With the Scottish Premiership finishing early, and no Scottish football likely to be played until late August at the earliest, we are going to cast our minds back to 8th December 2019. Scottish League Cup Final. Rangers. Celtic. The Old Firm! Coming into the match, both teams were on a great run of form. Rangers were on a 12-match unbeaten run. Whereas arch-rivals Celtic had won their last 11 on the bounce! Including wins versus Rennes and Lazio amongst those 12. The final came at a crucial part of the season, both teams had been on a fine run in the league and found themselves separated by just two points at the summit of the table. Both Rangers and Celtic had a comfortable route to the final. Steven Gerrard’s Rangers beat East Fife, Livingston and Hearts to reach the final, whilst Celtic progressed via wins versus Dunfermline, Partick Thistle and Hibernian. The final proposed an early opportunity to land a blow on their bitterest rivals.
An enthralling match entailed, with Celtic boss Neil Lennon nicking a 1-0 win. This tactical analysis will examine the tactics behind the reason Rangers were unable to breach Celtic’s defence despite being so dominant.
Both teams had injury problems leading up to the game, Rangers were missing Steven Davis, who had been a key player for the Gers in midfield and Borna Barišić had recovered just in time for the game. Celtic however, had doubts whether the Premier League linked talisman Odsonne Edouard would be able to start, along with Celtic stalwart Leigh Griffiths only recently recovering from injury.
Celtic opted for a 4-2-3-1 with youngster Lewis Morgan leading the line. Rangers lined up their familiar narrow 4-3-3. There were many tactical changes in the match which we will discuss in this analysis.
Rangers were quick off the mark
To say that Rangers were the better team in early exchanges would be an understatement. They were by far the better team. Gerrard had his team press and rush Celtic at every possible opportunity. They had pinned Celtic into their own half with a PPDA of 5.5. Neil Lennon’s boys were struggling to play the ball out from the back. Rangers had targeted the left-hand of Celtic and frequently won the ball back successfully in this area during the first-half, as we can see below from Celtic’s losses.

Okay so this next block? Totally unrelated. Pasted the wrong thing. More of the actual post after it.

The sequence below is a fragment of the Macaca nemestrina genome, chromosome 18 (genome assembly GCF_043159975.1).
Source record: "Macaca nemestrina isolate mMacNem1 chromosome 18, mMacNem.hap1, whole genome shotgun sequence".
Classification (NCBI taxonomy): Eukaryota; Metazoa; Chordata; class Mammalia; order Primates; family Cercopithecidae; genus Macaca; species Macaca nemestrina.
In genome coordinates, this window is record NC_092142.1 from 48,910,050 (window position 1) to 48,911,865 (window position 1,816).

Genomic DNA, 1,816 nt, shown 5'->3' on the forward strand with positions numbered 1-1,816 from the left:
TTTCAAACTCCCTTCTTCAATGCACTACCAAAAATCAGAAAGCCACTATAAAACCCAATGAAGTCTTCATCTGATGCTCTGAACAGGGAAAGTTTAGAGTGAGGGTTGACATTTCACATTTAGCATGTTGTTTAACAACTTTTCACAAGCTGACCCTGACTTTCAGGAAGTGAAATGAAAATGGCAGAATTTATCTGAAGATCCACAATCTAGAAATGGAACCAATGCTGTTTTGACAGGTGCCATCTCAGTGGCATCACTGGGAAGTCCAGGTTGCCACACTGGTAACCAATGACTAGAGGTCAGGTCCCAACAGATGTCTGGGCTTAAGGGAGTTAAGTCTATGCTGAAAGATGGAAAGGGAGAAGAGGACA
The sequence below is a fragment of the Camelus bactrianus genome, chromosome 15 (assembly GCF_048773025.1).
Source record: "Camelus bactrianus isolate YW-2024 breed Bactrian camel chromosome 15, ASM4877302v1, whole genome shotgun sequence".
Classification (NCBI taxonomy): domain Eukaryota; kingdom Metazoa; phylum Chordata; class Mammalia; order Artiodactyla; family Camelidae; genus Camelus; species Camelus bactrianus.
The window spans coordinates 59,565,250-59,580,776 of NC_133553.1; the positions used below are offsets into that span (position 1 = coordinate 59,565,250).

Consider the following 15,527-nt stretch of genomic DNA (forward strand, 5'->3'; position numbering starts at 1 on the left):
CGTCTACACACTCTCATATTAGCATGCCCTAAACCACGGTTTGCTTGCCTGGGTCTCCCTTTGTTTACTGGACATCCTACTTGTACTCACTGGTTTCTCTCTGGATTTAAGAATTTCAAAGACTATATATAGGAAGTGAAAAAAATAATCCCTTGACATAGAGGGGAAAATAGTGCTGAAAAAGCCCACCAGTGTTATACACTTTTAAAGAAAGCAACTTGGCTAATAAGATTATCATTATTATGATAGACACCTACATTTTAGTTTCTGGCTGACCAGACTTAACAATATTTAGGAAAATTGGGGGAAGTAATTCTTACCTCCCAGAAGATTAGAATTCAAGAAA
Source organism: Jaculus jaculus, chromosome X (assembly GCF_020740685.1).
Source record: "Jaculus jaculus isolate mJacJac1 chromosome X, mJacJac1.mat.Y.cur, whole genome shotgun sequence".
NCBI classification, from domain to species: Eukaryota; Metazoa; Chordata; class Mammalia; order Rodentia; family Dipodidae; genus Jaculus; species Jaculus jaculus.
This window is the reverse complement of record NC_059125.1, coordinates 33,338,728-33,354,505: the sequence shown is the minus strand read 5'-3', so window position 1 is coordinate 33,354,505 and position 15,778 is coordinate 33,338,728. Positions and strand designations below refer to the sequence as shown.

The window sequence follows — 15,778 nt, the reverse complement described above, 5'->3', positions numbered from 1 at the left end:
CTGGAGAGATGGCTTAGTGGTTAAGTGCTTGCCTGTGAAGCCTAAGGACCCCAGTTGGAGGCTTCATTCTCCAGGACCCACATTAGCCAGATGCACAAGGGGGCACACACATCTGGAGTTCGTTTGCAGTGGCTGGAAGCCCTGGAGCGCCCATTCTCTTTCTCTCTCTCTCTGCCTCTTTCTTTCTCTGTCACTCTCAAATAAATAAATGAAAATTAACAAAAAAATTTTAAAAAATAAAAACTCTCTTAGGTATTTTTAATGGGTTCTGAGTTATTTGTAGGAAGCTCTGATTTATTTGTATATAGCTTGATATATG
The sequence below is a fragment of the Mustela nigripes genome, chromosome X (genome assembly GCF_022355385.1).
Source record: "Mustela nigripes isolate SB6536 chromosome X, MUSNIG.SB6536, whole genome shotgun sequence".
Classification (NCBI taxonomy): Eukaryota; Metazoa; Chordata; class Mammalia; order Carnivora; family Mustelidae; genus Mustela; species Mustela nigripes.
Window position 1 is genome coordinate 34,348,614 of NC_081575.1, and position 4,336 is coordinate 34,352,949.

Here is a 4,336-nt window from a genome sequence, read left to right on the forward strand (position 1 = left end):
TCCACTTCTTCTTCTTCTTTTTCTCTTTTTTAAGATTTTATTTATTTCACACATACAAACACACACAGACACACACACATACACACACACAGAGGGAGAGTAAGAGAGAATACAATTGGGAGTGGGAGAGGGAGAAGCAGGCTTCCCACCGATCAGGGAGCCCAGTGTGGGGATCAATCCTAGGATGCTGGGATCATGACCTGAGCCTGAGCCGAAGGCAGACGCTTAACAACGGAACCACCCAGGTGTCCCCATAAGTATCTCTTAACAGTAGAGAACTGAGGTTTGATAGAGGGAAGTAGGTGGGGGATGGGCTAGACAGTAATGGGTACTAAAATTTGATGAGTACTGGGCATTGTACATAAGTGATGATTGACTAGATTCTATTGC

It is quite clear that Gerrard had tinkered with his tactics to focus their press on Celtic’s left-hand side during the first-half, with Celtic left-back Jonny Hayes being responsible for 21 losses in the match. Nine more than his average losses for the last five matches.
Rangers rushed and harried Celtic’s backline forcing them to go long on many occasions. Another tactical ploy by Gerrard. Since Edouard was only fit enough for a place on the bench, Rangers had significant aerial dominance with Celtic forwards Lewis Morgan, James Forrest and Mohamed Elyounoussi not being renowned for their physical attributes and Celtic usually having Edouard to hold the ball up before the Frenchman links up with teammates. We can see an example of the pressure that Rangers applied to the left-back position in the first-half below.
Both Scott Arfield and Joe Aribo have initiated the press, forcing Celtic winger Elyonoussi to pass back to Hayes, Aribo continues to press Celtic by blocking the passing lane to Callum Mcgregor. Alfredo Morelos is perfectly positioned to assist in the press if the ball gets passed to either Mcgregor or Kristoffer Ajer.
Several other Rangers players assist in the press by either marking passing options or pushing up in an anticipation of a ball clipped down the touchline. In this example, the ball does indeed get turned for a Rangers throw-in in Celtic’s final third after Mcgregor is pressured into a poor pass when attempting to switch play to evade the press.
Rangers leaned heavily on their captain’s delivery
We have discussed how Rangers utilised a high press in order to prevent Celtic being able to play out from the back. What about when Rangers had comfortable possession and wanted to build an attack? Captain James Tavernier assisted eight of Rangers’ 21 shots. His set-piece delivery caused Celtic no-end of problems. He produced eight passes in the match that led to shots. Three for Goldson within the first 16 minutes.
All three from corners, the second of which Goldson should have at least got on target and forced a save. Tavernier was running the show from right-back. With the support of Ryan Jack as the side’s lone pivot, the ball found its way to the Rangers skipper time and time again. In the image below, we can see all of Rangers’ key passes and it is clear just how influential Tavernier was in their attacking phase.
Tavernier was causing Celtic problems; his corners were devilishly placed. We can see below an example of an early Rangers free-kick.
Tavernier delivers a free-kick into the danger area, behind the Celtic defensive line, but just far away enough from the goalkeeper to create a moment’s hesitation and confusion in the Celtic ranks. Tavernier was able to deliver the ball consistently into these dangerous areas and was unfortunate not to have provided an assist on several occasions.